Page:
Advice column: My boss expects me to put up with a degree of flirting from clients at social events, but I don't agree. What should I do?

Dear Ash,

I recently had a change of manager. The new one is on a mission to expand our current client base and has embarked on setting up a number of client events. All staff are expected to attend and to wine and dine prospective clients. I don’t mind attending such events, but at a recent dinner, I felt extremely humiliated when an inebriated prospective client began being very suggestive towards me. My boss was within earshot, but seemed to ignore my discomfort. One of my male colleagues eventually intervened by taking the man outside; however, I later discovered that my boss was unhappy at this and had words with my colleague. My boss apparently advised that we had to develop a thick skin and that such flirting from clients was to be expected as par for the course! I don’t agree with such an approach, but don’t want to jeopardise my position in the department.

Ash replies:

Wining and dining of prospective clients is indeed sometimes required, but this does not mean that you require to lose your dignity.

In any case, the genuinely interested prospective client will be looking to check the professionalism and credibility of the host firm at such events. Therefore there is nothing to be gained by mere tokenism or fake interest. In order to secure future business you require to build trust and create an honest professional relationship. Your boss is not helping to promote business by encouraging poor behaviour from prospective clients.

I suggest that you initially try to take steps yourself to maintain your dignity and credibility, as well as a degree of professionalism at such events. You could, for example, ensure that you pair up with a male colleague when promoting the firm. Also try to avoid drinking much alcohol in order to stay more aware and safe. But most of all, try to keep focused on the purpose of the event by highlighting the work of the department and also listening to the client. You could focus on finding out what clients’ interests are, and then think of ways that you might be able to support that interest or show you’ve listened. In the long term, your boss will also be focusing on how many new clients you have managed to secure for the business.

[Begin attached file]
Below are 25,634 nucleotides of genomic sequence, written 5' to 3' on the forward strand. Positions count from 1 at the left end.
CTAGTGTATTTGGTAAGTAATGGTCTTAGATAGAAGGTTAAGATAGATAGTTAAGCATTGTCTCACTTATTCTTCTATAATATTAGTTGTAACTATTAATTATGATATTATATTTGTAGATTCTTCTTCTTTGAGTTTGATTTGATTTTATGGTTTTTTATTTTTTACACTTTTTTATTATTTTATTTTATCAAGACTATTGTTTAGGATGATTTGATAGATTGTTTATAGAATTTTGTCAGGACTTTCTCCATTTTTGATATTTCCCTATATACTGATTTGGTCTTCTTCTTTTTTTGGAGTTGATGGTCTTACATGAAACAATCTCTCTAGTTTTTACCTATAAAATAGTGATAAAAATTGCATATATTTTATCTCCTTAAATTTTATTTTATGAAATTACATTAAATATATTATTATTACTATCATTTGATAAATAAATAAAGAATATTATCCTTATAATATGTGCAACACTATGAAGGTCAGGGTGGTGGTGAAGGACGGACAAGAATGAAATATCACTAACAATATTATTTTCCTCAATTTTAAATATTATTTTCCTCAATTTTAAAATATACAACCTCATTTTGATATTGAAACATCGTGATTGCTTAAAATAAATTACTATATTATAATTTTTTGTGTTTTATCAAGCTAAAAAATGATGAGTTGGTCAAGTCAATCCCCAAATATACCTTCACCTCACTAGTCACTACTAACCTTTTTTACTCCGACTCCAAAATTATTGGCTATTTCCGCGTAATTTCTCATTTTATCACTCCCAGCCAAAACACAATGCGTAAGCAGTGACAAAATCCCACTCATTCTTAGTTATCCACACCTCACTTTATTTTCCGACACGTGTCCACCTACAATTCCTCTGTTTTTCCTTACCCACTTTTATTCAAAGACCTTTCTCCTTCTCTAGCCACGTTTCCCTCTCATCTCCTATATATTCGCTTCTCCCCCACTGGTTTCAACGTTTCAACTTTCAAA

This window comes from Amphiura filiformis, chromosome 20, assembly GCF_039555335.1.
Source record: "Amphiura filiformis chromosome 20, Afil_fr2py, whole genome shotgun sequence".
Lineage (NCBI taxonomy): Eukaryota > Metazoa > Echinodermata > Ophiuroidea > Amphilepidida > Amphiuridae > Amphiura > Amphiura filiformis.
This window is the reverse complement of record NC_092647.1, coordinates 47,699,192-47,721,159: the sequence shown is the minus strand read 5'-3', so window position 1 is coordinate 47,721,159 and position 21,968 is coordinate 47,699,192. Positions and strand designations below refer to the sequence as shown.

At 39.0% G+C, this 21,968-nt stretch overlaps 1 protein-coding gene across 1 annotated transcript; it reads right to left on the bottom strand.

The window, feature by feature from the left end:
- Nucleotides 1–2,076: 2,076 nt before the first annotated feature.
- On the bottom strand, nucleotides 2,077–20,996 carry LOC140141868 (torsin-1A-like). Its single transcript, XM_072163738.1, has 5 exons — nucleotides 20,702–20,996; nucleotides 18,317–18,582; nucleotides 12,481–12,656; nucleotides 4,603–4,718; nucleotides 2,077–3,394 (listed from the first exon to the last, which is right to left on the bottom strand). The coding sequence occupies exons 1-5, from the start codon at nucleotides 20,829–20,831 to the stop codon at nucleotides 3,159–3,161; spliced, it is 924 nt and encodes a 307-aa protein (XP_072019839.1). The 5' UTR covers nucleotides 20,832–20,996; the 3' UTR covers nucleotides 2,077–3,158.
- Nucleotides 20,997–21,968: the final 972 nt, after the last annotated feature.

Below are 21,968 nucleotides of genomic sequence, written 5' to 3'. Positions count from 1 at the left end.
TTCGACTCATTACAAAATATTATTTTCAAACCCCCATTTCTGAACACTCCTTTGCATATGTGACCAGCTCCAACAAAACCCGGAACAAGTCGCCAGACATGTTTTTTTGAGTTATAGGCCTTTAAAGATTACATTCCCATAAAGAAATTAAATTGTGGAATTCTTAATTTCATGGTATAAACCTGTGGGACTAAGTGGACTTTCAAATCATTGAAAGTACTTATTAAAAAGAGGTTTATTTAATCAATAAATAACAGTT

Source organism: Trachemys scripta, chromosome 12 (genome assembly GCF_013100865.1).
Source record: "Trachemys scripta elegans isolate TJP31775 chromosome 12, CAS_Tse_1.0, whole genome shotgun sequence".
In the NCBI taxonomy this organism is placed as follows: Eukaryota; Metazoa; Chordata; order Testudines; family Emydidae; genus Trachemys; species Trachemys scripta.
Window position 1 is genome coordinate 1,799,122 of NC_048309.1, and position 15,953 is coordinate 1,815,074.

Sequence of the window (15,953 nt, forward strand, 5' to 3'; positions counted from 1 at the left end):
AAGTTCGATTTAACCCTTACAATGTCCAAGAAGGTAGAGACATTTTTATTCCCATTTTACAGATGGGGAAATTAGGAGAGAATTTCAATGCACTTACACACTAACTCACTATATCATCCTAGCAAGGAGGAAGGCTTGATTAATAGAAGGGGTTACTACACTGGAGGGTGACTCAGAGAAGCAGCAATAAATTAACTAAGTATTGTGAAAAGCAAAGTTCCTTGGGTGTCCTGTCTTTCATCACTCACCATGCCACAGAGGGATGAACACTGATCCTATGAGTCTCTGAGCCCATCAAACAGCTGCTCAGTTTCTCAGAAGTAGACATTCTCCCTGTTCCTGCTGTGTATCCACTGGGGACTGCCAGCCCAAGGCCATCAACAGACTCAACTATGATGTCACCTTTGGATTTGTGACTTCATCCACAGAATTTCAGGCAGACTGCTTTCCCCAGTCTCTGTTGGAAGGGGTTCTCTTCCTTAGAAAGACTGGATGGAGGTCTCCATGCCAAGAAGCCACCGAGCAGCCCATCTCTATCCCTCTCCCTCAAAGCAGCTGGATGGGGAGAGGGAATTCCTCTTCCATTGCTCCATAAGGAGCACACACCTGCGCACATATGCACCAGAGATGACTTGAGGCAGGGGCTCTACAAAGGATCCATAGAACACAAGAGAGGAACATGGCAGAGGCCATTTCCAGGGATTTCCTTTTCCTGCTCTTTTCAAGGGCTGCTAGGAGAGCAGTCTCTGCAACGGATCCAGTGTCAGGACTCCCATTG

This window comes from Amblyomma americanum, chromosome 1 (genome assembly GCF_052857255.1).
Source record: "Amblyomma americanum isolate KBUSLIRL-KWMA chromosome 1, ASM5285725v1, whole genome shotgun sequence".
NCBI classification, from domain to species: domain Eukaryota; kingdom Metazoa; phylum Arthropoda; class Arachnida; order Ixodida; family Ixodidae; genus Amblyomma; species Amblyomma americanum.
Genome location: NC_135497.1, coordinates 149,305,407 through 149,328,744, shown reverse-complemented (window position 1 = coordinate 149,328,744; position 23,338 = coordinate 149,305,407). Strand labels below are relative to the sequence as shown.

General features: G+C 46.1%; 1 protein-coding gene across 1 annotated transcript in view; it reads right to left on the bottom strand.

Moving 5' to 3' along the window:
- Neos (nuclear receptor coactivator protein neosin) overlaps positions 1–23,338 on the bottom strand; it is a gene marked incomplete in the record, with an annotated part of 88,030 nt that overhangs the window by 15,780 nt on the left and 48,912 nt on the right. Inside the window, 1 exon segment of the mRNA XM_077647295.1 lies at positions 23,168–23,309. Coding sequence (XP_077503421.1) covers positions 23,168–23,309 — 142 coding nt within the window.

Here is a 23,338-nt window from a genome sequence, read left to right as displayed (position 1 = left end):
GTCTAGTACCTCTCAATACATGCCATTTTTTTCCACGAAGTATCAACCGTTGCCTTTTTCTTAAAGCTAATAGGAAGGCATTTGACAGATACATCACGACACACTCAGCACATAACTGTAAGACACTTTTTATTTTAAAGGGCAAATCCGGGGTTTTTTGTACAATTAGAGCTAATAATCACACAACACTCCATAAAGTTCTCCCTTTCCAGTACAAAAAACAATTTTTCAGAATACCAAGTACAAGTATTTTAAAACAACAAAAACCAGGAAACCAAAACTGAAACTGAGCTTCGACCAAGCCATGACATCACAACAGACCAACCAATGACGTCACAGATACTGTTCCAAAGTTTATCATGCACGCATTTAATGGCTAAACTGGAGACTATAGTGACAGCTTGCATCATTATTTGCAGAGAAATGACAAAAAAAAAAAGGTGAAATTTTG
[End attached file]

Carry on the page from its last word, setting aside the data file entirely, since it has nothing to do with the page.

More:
Remember, keeping your dignity in the workplace might not always be easy, but you’ll like yourself better for it and your boss and clients will respect you more for it in the long run.

 

Send your queries to Ash

“Ash” is a solicitor who is willing to answer work-related queries from solicitors and trainees, which can be put to her via the editor: peter@connectcommunications.co.uk, or mail to Studio 2001, Mile End, Paisley PA1 1JS.

Confidence will be respected and any advice published will be anonymised.

Please note that letters to Ash are not received at the Law Society of Scotland. The Society offers a support service for trainees through its Registrar’s Department. For one-to-one advice, contact Katie Wood, Manager in the Registrar’s Department on 0131 476 8105/8200, or katiewood@lawscot.org.uk

Share this article
Add To Favorites